—STEFANIE TASHJIAN WOODBRIDGE '62
Never having found a "guru" herself, she noted, she was "possibly not the right person to ask" about mentors. But she was exactly the right person. She provided me with constant inspiration in the difficult business of surviving spiritually and creatively as a poet in this country, which cares little about poetry or cares in wrong ways.

She never suffered fools gladly. A blunder in a poem I'd sent her brought, "Why risk annoying me?" Neither was her acerbity ever tinged with the least envy or ill will. It never overshadowed her willingness to help. Starting to submit poems to magazines, for instance, I wondered how to keep track of what was languishing on which editor's desk. "Get a pack of index cards," she said, "and a little metal box. Make a card for each poem. Make a card for each magazine. Cross reference everything."

The little olive-drab steel box still sits on my desk. With characteristic straightforwardness, generosity, and curiosity, Jane Flanders lessened my isolation. I was lucky to know her, to learn from her.

Director of Bryn Mawr's Creative Writing Program and Senior Lecturer in the Arts, Karl Kirchwey is the author of four books of poems: A Wandering Island (1990, recipient of the Norma Farber First Book Award from the Poetry Society of America), Those I Guard (1993), The Engrafted Word (1998), and forthcoming in October 2002, At the Palace of Jove. His play in verse based on Euripides' Alcestis received the 1997 Paris Review Prize for Poetic Drama. His poems have appeared in numerous periodicals including The Kenyon Review, The Nation, The New Republic, The New York Review of Books, The New Yorker, Partisan Review, Poetry (Chicago), The Southwest Review, and The Yale Review. From 1987 to 2000, Kirchwey was director of the 92nd Street Y Unterberg Poetry Center in New York City. He has taught creative writing and literature at Smith College and Yale, Wesleyan and Columbia universities.

The Bard of '62
"Jane Ann Hess-Music" reads the heading for a bright-eyed, alluring brunette in the Class of 1962's yearbook. The capsule biography quotes her: "Sometimes I think…in iambic pentameter…No, I'm not an English major…Have you ever heard of a Nathan Pusey?" Her friends are quoted, too: "Our bard," the paragraph concludes, "our mapmaker."

Bard, indeed. While she studied scores to graduate magna cum laude with Honors in Music, Jane began to distinguish herself in writing, collecting a variety of prizes for poetry and fiction, including the Academy of American Poets prize; like Sylvia Plath, she won a Mademoiselle College Contest-in Jane's case, for fiction. When she went to New York for graduate work, Columbia University awarded her a preceptorship in English Literature. A few years later, married to Steven Flanders (Haverford '62), the mother of three small children, she began to accumulate prizes and fellowships for her poems (often written at the dining room table amid rambunctious offspring): the "Discovery"/The Nation Award, the Pushcart Prize (three times); a MacDowell Colony fellowship, a National Endowment for the Arts grant, a New York Foundation for the Arts grant. Gifted with students, she taught at Sarah Lawrence and other colleges, at writers' conferences and poetry workshops, for many years. She was chosen as poet-in-residence at Clark University, the University of Cincinnati, and Bryn Mawr, as visiting professor at the University of Pittsburgh. Her stage presence at poetry readings attracted audiences wherever she read, and she made a name for herself as a lecturer as well. They may still be talking about her in Ohio, where she surprised a University of Cincinnati audience. They expected a lecture on Elizabeth Bishop, and that's what they got, a substantial one, too. But Jane gave it, sans explanation, in the first person, as Elizabeth Bishop. Such acts of imagination, large and small, were, like her poems, the natural expressions of her diamond spirit, at once deep and shining, grounded and transcendent. Our Marianne Moore, our Jane.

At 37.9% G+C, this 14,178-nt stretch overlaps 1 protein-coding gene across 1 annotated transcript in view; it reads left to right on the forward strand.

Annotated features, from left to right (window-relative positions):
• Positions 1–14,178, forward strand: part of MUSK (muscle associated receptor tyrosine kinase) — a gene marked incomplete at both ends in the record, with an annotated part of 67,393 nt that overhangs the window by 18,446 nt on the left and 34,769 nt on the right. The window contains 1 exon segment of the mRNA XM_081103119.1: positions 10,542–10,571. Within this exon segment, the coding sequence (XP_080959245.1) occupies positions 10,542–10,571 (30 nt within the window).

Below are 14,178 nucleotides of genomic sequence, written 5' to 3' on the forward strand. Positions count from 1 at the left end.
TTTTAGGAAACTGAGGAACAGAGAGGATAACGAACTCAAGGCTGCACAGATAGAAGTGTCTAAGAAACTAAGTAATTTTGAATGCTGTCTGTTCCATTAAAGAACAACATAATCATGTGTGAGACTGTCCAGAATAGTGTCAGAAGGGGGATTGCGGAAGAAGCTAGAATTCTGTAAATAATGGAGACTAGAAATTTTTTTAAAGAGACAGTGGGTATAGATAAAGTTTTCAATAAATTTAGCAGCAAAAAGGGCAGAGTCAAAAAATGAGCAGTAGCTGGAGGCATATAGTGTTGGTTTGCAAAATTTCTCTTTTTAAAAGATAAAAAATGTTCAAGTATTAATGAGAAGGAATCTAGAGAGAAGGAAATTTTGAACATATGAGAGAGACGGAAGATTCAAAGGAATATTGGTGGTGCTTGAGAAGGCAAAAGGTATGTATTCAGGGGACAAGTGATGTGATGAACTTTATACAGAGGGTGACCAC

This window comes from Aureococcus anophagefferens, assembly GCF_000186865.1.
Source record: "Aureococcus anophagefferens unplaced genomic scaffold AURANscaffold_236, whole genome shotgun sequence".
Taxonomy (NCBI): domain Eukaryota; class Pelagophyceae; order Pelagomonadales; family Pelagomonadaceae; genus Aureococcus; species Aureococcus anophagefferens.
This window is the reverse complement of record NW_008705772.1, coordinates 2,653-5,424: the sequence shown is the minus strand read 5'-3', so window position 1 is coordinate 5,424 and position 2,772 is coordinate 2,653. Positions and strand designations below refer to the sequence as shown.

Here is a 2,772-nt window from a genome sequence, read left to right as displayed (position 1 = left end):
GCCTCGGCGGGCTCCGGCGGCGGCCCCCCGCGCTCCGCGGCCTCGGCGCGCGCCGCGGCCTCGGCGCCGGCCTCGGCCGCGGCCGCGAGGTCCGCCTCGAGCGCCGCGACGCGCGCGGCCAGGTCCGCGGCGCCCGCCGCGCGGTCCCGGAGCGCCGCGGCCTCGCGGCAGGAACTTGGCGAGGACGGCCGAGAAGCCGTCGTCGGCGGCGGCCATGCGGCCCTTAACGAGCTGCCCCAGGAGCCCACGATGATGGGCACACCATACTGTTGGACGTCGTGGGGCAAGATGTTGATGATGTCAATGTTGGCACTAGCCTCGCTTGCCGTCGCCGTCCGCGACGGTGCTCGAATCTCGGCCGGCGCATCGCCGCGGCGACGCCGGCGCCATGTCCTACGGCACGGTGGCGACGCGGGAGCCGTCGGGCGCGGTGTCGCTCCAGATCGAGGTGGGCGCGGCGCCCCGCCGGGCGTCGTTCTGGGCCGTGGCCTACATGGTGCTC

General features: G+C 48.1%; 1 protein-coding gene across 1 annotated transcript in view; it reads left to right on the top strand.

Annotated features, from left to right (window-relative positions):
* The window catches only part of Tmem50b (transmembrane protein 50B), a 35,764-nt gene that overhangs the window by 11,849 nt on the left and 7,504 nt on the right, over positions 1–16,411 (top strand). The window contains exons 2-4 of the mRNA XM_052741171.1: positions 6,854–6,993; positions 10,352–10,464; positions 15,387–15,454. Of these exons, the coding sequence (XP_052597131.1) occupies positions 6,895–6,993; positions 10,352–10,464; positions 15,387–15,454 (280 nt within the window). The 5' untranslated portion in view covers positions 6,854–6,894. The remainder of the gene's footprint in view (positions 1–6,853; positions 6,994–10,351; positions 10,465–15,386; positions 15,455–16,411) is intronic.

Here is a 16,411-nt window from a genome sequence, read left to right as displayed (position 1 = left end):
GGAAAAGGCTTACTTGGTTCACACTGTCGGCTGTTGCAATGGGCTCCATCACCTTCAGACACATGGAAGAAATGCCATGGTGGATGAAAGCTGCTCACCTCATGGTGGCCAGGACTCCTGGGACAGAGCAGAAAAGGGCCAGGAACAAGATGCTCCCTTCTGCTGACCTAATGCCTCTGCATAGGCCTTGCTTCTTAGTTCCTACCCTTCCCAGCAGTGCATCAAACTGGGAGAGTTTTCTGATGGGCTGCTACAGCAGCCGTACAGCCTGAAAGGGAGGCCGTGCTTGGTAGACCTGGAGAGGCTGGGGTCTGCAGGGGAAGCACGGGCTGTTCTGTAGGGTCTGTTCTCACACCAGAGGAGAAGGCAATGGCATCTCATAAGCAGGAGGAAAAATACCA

-STEFANIE TASHJIAN WOODBRIDGE '62

Poet Saves President
When Harvard elected in 1960 to replace the Latin of its College's diplomas with English, it probably didn't expect a riot. At the end of the fifties, student uprisings were still less likely than pranks. But in late April 1961, President Nathan Pusey found his Cambridge house besieged by students protesting the break with tradition. What to do? As journalists reported, he stood on his porch and read to the crowd from his wife's (Anne Woodward Pusey '36) copy of the Bryn Mawr Alumnae Bulletin (Spring 1961):
     What's pat in the Latin
     Or chic in the Greek
     I always distinguish
     More clearly in English.

The author of this handy quatrain was Jane Hess, who didn't have a college diploma in any language yet. She was a junior who lived in Pem East. Reporters quickly located her there. Would she be interviewed? Would she write an article for the New York Times Magazine? Few barely-turned-21-year-olds could field such attention with aplomb. Jaunty, interested to see what the world had to offer, Jane found the hoopla amusing.

Over the years, she recounted the birth of the verse casually: a poetry assignment was due, and she had nothing to hand in. The night before class, the lines came to her in her sleep; she woke enough to scribble them on a bit of paper, and turned them in the next day. Her professor—probably the poet, Robert Wallace—submitted "A Classic Situation" to the Bulletin. Hats off to the editor who, at a college noted for its classics and archaeology departments, published a witty poke at pretension. Jane was no rebel. She followed the College's Latin motto, Veritatem Dilexi ("I seek truth"): self-possessed, practical, she sought the truth of her own mind and declared its independence.

The University President wrote the undergraduate to thank her for a verse in which "in a troubled moment I found a degree of patness." As for the micro-media frenzy, Jane declined all blandishments. She always preferred poetry to self-promotion. -STW